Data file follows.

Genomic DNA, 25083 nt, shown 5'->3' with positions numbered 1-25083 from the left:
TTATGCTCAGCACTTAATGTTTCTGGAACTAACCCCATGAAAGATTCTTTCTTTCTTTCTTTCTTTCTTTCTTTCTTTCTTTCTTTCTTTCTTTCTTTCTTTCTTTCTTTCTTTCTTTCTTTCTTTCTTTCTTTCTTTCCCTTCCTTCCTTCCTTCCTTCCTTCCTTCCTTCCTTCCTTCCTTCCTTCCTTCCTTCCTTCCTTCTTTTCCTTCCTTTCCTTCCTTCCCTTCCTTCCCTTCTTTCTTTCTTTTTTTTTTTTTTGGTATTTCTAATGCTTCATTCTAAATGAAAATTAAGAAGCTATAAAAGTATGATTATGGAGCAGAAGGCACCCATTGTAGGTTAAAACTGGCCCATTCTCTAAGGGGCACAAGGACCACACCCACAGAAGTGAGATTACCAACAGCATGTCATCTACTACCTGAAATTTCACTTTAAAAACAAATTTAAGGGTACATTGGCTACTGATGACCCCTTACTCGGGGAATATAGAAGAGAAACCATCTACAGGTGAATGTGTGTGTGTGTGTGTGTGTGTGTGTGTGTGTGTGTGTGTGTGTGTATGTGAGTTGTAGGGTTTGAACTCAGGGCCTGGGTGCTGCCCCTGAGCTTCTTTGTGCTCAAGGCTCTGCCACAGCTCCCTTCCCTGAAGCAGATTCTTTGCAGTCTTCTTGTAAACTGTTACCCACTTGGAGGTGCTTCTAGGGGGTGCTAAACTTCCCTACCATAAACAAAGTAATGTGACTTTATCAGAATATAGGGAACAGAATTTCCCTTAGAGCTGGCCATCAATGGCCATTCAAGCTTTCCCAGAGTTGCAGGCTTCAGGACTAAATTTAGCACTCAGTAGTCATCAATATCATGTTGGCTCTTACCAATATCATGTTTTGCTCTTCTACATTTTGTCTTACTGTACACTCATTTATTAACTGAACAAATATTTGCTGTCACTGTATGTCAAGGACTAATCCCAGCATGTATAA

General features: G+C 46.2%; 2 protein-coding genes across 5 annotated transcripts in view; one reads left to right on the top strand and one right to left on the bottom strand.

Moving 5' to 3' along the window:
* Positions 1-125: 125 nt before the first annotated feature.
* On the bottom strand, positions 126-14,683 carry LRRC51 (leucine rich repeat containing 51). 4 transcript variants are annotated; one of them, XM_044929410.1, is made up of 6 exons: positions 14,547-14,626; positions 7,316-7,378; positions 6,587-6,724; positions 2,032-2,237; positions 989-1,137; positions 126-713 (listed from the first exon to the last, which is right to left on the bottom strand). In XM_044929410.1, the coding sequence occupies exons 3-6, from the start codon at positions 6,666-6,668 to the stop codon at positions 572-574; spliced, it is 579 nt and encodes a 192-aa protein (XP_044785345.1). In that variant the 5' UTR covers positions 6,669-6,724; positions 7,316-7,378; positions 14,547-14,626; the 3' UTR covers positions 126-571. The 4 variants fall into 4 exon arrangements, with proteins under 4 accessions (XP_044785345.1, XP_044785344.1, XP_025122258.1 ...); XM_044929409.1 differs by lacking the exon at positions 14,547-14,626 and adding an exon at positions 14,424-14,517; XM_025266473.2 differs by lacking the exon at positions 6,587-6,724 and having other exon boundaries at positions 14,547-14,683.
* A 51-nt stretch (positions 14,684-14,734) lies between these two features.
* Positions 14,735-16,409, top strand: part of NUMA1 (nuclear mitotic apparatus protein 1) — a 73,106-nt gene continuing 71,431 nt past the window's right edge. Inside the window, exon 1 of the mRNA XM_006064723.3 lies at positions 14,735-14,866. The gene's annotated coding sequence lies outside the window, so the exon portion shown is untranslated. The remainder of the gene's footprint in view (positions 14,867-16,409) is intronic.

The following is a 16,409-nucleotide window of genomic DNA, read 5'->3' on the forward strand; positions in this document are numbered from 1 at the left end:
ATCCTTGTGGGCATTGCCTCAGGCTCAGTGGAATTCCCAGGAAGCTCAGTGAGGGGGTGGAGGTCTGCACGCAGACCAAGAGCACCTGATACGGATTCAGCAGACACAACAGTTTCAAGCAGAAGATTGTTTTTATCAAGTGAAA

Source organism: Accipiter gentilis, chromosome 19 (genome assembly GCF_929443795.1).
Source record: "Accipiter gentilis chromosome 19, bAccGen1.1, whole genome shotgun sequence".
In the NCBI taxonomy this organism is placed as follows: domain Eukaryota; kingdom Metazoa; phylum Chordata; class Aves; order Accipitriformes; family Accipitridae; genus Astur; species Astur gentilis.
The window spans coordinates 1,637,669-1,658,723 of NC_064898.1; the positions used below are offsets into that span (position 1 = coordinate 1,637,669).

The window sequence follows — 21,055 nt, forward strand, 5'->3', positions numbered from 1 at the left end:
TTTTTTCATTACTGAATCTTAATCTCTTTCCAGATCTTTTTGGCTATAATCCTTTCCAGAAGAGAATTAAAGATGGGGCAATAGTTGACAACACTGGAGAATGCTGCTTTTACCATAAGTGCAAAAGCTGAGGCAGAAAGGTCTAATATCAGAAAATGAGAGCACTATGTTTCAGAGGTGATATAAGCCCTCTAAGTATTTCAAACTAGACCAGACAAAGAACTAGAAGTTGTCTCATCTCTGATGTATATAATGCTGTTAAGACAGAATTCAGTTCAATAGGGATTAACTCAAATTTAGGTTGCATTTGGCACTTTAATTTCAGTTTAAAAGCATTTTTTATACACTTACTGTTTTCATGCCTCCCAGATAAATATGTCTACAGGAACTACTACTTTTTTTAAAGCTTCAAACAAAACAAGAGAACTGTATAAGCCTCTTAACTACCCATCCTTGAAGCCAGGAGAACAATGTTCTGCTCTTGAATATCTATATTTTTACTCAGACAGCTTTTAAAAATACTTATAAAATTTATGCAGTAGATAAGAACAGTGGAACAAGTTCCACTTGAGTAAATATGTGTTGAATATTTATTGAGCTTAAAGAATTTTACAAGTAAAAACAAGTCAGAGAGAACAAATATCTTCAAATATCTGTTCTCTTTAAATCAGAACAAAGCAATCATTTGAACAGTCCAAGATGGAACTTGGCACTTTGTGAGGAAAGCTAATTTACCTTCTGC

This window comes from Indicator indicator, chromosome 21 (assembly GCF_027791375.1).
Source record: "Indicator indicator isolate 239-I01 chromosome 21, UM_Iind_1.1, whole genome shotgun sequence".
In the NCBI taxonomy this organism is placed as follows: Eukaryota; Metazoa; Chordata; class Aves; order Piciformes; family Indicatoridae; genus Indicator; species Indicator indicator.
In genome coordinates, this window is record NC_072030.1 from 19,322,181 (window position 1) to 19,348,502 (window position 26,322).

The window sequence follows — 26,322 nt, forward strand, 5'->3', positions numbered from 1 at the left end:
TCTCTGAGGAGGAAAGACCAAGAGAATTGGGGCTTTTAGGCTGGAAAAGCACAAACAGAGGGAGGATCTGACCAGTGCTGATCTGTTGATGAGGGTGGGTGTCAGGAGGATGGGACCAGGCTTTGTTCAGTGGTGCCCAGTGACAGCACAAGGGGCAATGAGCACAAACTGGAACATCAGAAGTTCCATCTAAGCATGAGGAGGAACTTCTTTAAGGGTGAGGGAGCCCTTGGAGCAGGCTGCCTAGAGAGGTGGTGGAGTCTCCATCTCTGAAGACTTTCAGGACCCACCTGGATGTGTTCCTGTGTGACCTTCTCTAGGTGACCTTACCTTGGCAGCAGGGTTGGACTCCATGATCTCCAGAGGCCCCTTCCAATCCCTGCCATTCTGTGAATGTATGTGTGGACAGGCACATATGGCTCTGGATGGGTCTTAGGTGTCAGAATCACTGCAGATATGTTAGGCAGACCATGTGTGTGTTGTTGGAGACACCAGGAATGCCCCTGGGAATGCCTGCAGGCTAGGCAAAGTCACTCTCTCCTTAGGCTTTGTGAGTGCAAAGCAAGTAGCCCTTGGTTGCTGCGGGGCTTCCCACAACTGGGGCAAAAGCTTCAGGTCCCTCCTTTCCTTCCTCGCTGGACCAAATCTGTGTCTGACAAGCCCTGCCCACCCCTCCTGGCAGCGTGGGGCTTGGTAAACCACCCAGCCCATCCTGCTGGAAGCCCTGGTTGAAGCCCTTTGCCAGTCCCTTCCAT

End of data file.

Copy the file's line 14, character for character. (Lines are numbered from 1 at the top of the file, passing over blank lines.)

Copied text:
The window spans coordinates 1,637,669-1,658,723 of NC_064898.1; the positions used below are offsets into that span (position 1 = coordinate 1,637,669).